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Couple Get into Custody Dispute Due International Travel, New York Appellate Court Affirms Supreme Court Decision

C vs C

This case was filed for divorce and ancillary relief. The defendant appeals a prior judgment dated March 24, 2014. In that decision, the order denied the defendant’s cross-motion which was to use one-third of the child’s time spent in Israel visiting with the paternal grandmother. The prior decision also denied without prejudice the portion of the cross-motion which ordered visitation with the paternal grandmother when she was in the U.S.

This court affirms.

The couple was married in 1998 and their only child was born in 2001. The plaintiff filed this action in 2010 and had reached an agreement regarding custody. On December 14, 2011, the Supreme Court issued an order regarding custody.

Later in January, the plaintiff moved to compel the defendant to obtain a passport for the child. The plaintiff alleges that the defendant blocked this, unless it was agreed that the child could spend one=third of the time in Israel with the defendant’s family, but he was unwilling to assist with any travel expenses.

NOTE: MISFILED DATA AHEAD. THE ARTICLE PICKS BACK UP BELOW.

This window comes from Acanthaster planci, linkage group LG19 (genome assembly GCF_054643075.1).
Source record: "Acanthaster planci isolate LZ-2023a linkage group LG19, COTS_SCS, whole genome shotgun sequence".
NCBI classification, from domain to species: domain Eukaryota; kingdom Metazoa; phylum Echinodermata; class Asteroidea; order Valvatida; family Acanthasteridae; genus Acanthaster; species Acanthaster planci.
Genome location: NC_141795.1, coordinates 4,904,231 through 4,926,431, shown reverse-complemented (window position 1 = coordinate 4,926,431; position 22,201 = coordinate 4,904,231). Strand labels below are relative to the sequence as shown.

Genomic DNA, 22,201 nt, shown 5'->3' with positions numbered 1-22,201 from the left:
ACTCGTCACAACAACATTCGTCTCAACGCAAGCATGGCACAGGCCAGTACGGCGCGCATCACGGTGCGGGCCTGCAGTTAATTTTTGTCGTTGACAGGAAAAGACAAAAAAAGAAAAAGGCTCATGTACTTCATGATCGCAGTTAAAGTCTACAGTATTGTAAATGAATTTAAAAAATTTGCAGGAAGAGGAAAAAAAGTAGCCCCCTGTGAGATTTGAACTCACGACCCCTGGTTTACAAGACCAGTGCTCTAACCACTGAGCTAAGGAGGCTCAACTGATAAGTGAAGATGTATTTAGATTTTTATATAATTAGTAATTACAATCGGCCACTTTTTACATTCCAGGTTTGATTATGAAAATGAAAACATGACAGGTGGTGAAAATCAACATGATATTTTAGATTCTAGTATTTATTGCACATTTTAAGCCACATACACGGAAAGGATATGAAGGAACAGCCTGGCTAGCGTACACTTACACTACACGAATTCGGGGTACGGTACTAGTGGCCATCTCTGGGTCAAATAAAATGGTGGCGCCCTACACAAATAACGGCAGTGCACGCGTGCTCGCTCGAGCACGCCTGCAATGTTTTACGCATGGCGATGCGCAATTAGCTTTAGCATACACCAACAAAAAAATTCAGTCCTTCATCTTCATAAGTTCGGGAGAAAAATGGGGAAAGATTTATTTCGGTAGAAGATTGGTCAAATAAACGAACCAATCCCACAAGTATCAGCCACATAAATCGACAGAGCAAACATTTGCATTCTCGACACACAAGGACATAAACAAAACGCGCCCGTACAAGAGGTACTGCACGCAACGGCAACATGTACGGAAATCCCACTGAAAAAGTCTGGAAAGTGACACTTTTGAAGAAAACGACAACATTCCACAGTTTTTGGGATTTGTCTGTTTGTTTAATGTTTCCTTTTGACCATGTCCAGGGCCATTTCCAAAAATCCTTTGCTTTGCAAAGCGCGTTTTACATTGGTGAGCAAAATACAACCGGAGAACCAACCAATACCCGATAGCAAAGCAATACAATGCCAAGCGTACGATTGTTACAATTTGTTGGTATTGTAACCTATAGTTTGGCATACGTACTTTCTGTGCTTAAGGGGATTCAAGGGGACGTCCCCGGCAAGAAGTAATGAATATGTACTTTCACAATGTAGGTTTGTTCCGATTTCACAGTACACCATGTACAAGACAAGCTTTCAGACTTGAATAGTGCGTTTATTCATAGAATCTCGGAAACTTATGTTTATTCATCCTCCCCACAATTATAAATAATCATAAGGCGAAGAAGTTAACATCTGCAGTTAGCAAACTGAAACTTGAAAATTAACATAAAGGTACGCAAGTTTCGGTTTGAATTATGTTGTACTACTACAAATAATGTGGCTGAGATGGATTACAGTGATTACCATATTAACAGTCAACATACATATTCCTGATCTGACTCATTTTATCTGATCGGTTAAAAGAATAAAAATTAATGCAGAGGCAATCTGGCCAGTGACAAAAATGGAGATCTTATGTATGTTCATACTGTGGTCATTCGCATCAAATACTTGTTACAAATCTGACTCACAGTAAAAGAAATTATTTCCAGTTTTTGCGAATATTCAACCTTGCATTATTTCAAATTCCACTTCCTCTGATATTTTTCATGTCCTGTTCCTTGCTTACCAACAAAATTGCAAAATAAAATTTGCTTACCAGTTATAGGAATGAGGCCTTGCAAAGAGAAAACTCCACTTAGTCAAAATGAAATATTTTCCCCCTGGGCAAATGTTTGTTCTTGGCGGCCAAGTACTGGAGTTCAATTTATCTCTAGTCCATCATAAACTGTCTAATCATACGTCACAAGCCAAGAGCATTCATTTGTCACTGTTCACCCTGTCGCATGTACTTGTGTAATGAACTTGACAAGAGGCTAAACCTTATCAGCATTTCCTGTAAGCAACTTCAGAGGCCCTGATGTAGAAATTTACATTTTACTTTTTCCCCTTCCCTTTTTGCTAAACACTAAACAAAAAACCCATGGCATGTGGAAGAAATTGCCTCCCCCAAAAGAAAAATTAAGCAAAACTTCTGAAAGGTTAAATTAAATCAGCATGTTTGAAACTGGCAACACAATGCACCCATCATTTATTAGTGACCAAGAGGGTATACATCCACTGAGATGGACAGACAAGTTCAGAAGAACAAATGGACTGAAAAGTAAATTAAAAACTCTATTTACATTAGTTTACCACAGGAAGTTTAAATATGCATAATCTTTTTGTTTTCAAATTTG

The defendant cross-moved that the plaintiff while in Israel, allocate time for the child to visit the paternal grandmother for no less than one-third of her time there. In addition, he requested that the plaintiff arrange for the child to visit the paternal grandmother when she was in the U.S.

The court requested that the parties come to some agreement outside of court but they were unable to.

The court held that a party seeking modification of an existing custody agreement must prove there has been a subsequent change in circumstances (Snowden v Snowden 162 AD3d 675, Matter of Wilson v McGlinchy 2 NY3d 375, 380). The main concern in these matters is always what is best for the child. The court must consider the totality of the circumstances in deciding a modification (Matter of Snowden v Snowden 162 AD3d 675, Esbach v Esbach 56 NY2d 167, 171).

Here, the court felt that in his requests, he failed to make that showing. He argues that the plaintiff curtailed the child’s visits with the grandmother, but those circumstances were one year prior to this current filing.

The existing visitation schedule didn’t contain any provision for the grandmother’s visits. While she opposes the one-third time request, she hasn’t refused meaningful contact between the grandmother and the child.

The Court of Appeals will let the decision of the Supreme Court stand.

May 15, 2019, NY Slip Op 03763

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